Riffle Editor's Choice: Essential Childrens Books for October 2015
This month's magical new releases feature the first round of books for the holiday season, as well as stories of outcasts finding their kind and imaginative kids finding new places to explore.
If your child enjoyed the film Rise of the Guardians, Jack Frost's story here is very different from the one in that film. But kids will definitely enjoy the magic of William Joyce's illustrations.
1 / 8
Little Shaq is a fun beginner chapter book by the one and only Shaquille O'Neal. But don't think just because it's written by a basketball legend means it's only about sports. In fact, the book is much more centered on humility, teamwork, and helping your community. Paired with bright illustrations by Theodore Taylor III, this a good read for readers of all kinds.
2 / 8
The classic song about traveling to be with family is reinvented for modern day in this lovely picture book. Four branches of the family tree travel to Grandmother's by car, by train, and even by hot air balloon, all saved in the end by a serendipitous sleigh. I loved how diverse the family was - one branch was headed by two men, and 3/4 were mixed race. You'll definitely want to sing along to this one!
3 / 8
“Dear Santa…I know that ... you will not mind that I am Jewish. After all so was Jesus, at least on his mother’s side." This funny but sincere story shows Rachel trying to adapt her traditions to Christmas festivities. However, the many holidays celebrated in Judaism are lovingly honored, and other lesser-known holidays like Diwali and Chinese New Year help Rachel realize that every tradition is important.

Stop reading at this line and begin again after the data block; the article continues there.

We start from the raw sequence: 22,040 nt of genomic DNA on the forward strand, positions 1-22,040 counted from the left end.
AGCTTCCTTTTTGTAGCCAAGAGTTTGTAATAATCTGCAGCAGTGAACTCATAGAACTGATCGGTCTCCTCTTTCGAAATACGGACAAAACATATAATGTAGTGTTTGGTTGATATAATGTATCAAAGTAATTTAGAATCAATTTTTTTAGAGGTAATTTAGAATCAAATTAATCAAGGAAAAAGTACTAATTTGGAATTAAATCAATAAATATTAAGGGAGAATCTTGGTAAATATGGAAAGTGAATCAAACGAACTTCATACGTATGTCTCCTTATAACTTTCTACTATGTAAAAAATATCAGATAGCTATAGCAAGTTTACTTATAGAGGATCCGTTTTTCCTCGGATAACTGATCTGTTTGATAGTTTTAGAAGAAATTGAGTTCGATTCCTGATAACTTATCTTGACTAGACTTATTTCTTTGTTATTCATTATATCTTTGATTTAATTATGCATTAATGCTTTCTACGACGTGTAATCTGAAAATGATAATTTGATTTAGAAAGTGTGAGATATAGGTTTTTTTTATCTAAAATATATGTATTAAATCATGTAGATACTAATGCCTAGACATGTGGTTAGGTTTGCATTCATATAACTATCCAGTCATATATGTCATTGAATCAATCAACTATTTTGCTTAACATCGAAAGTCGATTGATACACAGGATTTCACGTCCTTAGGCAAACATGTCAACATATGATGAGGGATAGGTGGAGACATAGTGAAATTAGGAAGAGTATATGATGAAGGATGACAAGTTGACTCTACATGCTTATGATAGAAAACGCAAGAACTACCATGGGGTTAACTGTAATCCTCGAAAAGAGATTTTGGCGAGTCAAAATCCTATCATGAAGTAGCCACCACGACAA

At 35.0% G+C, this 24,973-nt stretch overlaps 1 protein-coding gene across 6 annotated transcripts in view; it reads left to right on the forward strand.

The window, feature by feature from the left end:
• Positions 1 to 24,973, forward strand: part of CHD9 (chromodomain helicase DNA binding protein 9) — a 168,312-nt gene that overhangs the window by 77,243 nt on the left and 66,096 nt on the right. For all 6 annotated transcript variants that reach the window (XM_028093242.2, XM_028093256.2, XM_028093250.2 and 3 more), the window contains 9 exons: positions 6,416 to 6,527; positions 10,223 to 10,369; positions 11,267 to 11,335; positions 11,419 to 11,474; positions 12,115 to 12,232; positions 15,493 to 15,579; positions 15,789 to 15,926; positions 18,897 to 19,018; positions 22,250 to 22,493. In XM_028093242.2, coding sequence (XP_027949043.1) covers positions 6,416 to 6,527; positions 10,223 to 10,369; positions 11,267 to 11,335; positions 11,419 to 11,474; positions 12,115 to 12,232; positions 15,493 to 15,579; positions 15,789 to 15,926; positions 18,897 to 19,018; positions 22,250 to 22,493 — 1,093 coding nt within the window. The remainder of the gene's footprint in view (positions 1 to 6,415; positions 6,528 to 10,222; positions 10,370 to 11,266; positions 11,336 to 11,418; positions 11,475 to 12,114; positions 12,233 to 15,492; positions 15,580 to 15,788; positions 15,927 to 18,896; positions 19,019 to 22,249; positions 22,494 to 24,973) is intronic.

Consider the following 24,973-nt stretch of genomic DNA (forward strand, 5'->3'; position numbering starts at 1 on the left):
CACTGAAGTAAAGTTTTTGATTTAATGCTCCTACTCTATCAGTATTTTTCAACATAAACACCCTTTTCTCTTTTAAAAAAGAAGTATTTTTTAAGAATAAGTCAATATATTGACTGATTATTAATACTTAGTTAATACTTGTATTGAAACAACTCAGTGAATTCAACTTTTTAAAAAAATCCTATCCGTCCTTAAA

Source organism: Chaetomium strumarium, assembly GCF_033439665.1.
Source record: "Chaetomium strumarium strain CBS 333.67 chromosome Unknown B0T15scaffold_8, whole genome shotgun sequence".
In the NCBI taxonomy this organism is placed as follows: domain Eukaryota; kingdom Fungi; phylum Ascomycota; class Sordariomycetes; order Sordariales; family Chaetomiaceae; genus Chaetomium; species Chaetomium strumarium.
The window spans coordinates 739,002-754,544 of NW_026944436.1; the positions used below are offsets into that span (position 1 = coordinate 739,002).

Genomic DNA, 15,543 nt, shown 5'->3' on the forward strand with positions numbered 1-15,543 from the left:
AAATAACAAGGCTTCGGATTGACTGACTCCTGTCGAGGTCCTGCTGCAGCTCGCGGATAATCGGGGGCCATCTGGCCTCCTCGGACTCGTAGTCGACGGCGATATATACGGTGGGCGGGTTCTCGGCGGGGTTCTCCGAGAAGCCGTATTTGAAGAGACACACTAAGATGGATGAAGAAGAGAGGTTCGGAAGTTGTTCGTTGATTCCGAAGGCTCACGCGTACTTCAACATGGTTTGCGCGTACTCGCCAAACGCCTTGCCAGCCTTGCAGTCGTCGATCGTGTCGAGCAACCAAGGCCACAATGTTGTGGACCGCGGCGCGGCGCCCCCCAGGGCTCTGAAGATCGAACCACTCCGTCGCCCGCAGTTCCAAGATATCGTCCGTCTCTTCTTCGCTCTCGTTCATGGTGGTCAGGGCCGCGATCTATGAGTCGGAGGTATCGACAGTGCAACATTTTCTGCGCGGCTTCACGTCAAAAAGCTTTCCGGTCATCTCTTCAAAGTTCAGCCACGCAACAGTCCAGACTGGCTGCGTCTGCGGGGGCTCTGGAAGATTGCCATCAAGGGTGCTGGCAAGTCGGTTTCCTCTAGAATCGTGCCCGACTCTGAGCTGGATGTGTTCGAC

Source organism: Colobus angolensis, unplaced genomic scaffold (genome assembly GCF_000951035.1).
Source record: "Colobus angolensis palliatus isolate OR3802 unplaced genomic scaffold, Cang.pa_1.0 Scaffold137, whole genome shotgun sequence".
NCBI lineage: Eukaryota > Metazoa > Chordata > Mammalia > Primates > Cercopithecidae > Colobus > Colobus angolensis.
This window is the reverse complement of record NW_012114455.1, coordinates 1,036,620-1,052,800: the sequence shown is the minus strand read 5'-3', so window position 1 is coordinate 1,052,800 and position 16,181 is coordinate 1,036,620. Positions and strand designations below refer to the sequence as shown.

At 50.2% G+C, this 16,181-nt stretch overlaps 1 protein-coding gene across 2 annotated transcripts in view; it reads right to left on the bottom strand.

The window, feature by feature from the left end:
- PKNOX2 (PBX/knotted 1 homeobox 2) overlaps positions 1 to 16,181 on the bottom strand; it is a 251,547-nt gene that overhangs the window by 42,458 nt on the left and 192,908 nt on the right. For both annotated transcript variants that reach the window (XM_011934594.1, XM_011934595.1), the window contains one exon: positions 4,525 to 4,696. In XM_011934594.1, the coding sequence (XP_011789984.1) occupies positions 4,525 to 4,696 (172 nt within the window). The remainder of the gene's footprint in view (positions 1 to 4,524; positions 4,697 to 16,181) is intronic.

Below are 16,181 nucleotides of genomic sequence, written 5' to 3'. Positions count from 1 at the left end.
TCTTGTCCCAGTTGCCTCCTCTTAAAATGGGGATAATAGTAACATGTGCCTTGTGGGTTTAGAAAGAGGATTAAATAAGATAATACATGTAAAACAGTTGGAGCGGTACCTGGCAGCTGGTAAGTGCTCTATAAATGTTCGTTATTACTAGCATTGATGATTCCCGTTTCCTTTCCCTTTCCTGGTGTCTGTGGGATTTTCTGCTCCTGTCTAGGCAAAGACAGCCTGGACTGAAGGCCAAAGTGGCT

4 / 8
The team behind the bestselling Land of Stories series has now produced a lavishly illustrated picture book. A bullied little girl runs, crying, into the woods, where she finds a tree that curves unlike any she's ever seen. It, like her, knows what it's like to feel outcast. But the Curvy Tree shows her that not only do your differences help you thrive where others may perish, but that, with time, you find your kind.
5 / 8
"That's what friends do—they never leave anyone behind." The little boy narrator loves his elephant, but when they are excluded from the (average) pet club, the boy and his elephant find others with odd pets, and decide to start a club excluding no one. Along with the thoughtful message, I loved the details about boy and elephant's friendship, such as how elephant gets skittish around sidewalk cracks. Well done.
6 / 8
When Henry loses his beloved stuffed rabbit and can't find it anywhere, his grandfather suggests he imagine it was still with him. Henry's imagined adventures are beautifully illustrated, with shots of forests and stars hazily overlaying the brown paper backgrounds to show the power of Henry's imagination. Mind over matter helps Henry find happiness until his beloved Raspberry is found.
7 / 8
When Ernest D. discovers the pond in his yard to be bottomless, he cries, "How exceptional," and decides to dive in, flippers and a snorkel in tow. On the other side, he and his dog find a fantastic pastel-colored world to explore. But even when he returns, he finds a refreshed perspective - and is inspired to go "beyond the pond." I loved the balance of the fantastic and everyday, along with the gorgeous colors.
8 / 8